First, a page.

An unconventional coming-of-age tale, ANIMALS is an intoxicating blend of fantasy and cold reality. Seventeen-year-old high-schooler Pol has stubbornly extended his childhood, aided in no small measure by his opinionated, drums-playing, English-speaking pet teddy bear, Deerhoof. But when he meets alluring new student Icari, the safety of Pol’s innocent imagination crumbles as he experiences his first pangs of love and sexual longing. But what will happen to Deerhoof in this new world and can Pol accept his new-found feelings? Co-starring Martin Freeman (The Hobbit, Sherlock) as his perceptive teacher, this fresh, inventive take on first love is funny, often bizarre and tragically intense.
Horror anthologies might be everywhere these days, but the Korean entry Horror Stories raises the bar with four terrifying stories (and a nail-biting wraparound tale), each one chilling enough to be its own feature. If you thought this was going to be a tame collection of teen-friendly “ghost girl” stories – think again. Horror Stories goes right for the jugular with non-stop splatter, intense shocks and riveting suspense. A high school girl is abducted and forced by a psycho to tell him the scariest tales she knows. "Don't Answer the Door” finds a little brother and sister home alone at night and under siege. "Endless Flight” has a serial killer escaping police custody in the middle of an otherwise empty flight. "Secret Recipe” serves up a wildly macabre fairy tale about two jealous stepsisters who take plastic surgery to nightmarish extremes. "Ambulance on the Death Zone” is a claustrophobic zombie shocker with a paramedic and a mother at a standoff over her possibly infected young daughter. An international genre festival success from Sitges to Fantasia, this is one of the best Korean horror films in years and has been called “one of the scariest Asian horror anthologies of the 21st century”. (horror-movies.ca)
This Swedish homage to Sam Raimi’s original Evil Dead (1982) is a bloody, scary tale of demonic possession. A group of naive young people find their carefree weekend in an isolated country house unhinged when one of them accidentally unleashes a mysterious and murderous creature trapped in the basement. As the demon begins to attack the couples, the blood-dredged body count mounts and with it, more creatures out for a taste of human flesh, freshly killed. The dazed young men and women soon mount their own desperate counter-attack, an attack that includes decapitations, dismemberment, spurting blood, flailing axes and the kind of gore one does associate with Swedish cinema!
A hypnotic, erotic and riveting film that transcends any perceived limitations of the science fiction genre, Vanishing Waves is one of the year’s most provocative international films. Lukas (Marius Jampolskis) is a researcher who volunteers for a sensory deprivation experiment attempting to communicate with Aurora (Jurga Jutaite), a young comatose woman. The experiment takes an unexpected twist when the two meet in their mutually altered forms of consciousness. Soon, their psychic meetings turn into a romantic, sexually charged relationship set against the backdrop of surreal dreamscapes created by their collective minds. To protect their newfound bond, Lukas hides his findings from the researchers. But, will his deception doom their relationship?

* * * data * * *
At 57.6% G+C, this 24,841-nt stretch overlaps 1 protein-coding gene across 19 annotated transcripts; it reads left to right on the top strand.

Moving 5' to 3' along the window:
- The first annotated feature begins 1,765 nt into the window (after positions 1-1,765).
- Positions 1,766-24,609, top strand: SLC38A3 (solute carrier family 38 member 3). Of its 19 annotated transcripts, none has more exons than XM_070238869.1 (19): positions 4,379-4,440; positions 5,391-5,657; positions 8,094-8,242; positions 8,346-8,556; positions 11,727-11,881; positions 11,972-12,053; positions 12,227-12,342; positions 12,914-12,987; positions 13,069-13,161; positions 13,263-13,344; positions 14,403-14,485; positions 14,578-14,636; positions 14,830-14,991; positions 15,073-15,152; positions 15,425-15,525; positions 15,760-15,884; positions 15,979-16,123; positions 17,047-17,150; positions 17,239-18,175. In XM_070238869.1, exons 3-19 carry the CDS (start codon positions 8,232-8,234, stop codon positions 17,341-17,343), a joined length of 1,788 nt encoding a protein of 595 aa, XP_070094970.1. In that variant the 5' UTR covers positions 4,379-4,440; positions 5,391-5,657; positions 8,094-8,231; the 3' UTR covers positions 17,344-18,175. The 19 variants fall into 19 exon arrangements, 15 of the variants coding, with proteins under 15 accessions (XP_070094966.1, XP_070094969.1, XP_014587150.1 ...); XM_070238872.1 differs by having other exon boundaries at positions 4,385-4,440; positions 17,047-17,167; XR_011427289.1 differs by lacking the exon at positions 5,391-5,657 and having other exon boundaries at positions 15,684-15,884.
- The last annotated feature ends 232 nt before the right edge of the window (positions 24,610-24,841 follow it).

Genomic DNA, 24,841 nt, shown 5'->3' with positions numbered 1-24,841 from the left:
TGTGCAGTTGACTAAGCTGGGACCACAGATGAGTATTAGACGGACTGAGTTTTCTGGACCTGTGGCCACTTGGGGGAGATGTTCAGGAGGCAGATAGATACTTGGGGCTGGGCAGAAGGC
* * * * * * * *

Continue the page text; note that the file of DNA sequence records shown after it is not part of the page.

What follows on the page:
This searing coming-of-age teen drama follows two suburban girls – from vastly different backgrounds – who both become ensnared in the Neo-Nazi youth movement. Twenty-year-old Marisa is a hardcore believer, a semi-skinhead whose body is adorned with Nazi tattoos. Fourteen-year-old Svenja is a sheltered, spoiled, straight-A student who becomes fascinated with the group because of her Neo-Nazi boyfriend. They begin as adversaries, but soon become best friends, though their loyalty to each other is shaken when Marisa decides she wants to leave the group. Like American History X and Romper Stomper, Combat Girls is extremely dynamic, powerful filmmaking. REVIEWS
A rebellious teenager’s relentless exploration of her new-found sexuality is the theme to this bold and very explicit drama. Fourteen-year-old Jasna (the mesmerizing Isidora Simojonivic) lives in a dreary Belgrade suburb with her critically ill father and a nagging mother, so she flees with her gang of friends into a world of drug and alcohol-filled parties, always recording the debauchery in clips on her cell phone. She seeks comfort through her thuggish boyfriend, but he treats her as nothing more than a roughed-up sexual plaything, and as her loneliness mounts, Jasna finds herself unable to control her desires…or her life. Winner of the Tiger Award for Best Film at the Rotterdam Film Festival, the film has generated controversy all over the world (and has been banned in Russia) for its raw, graphic sexuality among the teenage cast. Like a Serbian take on Larry Clark’s Kids, CLIP is courageous, uncompromising filmmaking and marks an extraordinary debut for its gifted writer-director Maja Milos.
Sacha Polak’s debut feature is a frank and explicit look at carnal desire that is told from a distinctly female perspective. She paints an erotically charged portrait of a woman whose casual sexual encounters mask a loneliness and a craving for intimacy. Hemel (Hannah Hoekstra) is a young woman who drifts through a series of anonymous one-night stands and seems only close to her father. When he finds himself a girlfriend, Hemel’s jealousy puts her on the emotional edge. An emotionally and physically raw study of sexuality that is nothing less than mesmerizing.